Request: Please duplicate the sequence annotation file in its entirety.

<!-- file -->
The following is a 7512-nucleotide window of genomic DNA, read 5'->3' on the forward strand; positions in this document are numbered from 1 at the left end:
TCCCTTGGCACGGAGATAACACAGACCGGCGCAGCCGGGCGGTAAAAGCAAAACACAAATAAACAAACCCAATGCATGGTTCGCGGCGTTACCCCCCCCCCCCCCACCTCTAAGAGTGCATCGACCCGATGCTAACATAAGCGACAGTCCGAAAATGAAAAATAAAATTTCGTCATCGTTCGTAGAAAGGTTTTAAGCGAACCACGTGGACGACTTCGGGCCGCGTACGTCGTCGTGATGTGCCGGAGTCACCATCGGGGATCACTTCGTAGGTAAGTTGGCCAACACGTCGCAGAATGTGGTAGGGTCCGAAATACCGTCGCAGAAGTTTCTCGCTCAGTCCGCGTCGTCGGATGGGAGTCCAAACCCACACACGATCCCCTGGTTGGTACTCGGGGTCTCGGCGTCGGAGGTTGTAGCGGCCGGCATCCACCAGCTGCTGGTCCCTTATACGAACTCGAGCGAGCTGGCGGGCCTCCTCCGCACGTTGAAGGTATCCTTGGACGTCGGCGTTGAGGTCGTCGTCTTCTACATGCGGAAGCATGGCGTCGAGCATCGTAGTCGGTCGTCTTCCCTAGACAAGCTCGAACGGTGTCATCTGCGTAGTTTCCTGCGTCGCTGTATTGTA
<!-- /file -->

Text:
The following is a 7512-nucleotide window of genomic DNA, read 5'->3' on the forward strand; positions in this document are numbered from 1 at the left end:
TCCCTTGGCACGGAGATAACACAGACCGGCGCAGCCGGGCGGTAAAAGCAAAACACAAATAAACAAACCCAATGCATGGTTCGCGGCGTTACCCCCCCCCCCCCCACCTCTAAGAGTGCATCGACCCGATGCTAACATAAGCGACAGTCCGAAAATGAAAAATAAAATTTCGTCATCGTTCGTAGAAAGGTTTTAAGCGAACCACGTGGACGACTTCGGGCCGCGTACGTCGTCGTGATGTGCCGGAGTCACCATCGGGGATCACTTCGTAGGTAAGTTGGCCAACACGTCGCAGAATGTGGTAGGGTCCGAAATACCGTCGCAGAAGTTTCTCGCTCAGTCCGCGTCGTCGGATGGGAGTCCAAACCCACACACGATCCCCTGGTTGGTACTCGGGGTCTCGGCGTCGGAGGTTGTAGCGGCCGGCATCCACCAGCTGCTGGTCCCTTATACGAACTCGAGCGAGCTGGCGGGCCTCCTCCGCACGTTGAAGGTATCCTTGGACGTCGGCGTTGAGGTCGTCGTCTTCTACATGCGGAAGCATGGCGTCGAGCATCGTAGTCGGTCGTCTTCCCTAGACAAGCTCGAACGGTGTCATCTGCGTAGTTTCCTGCGTCGCTGTATTGTA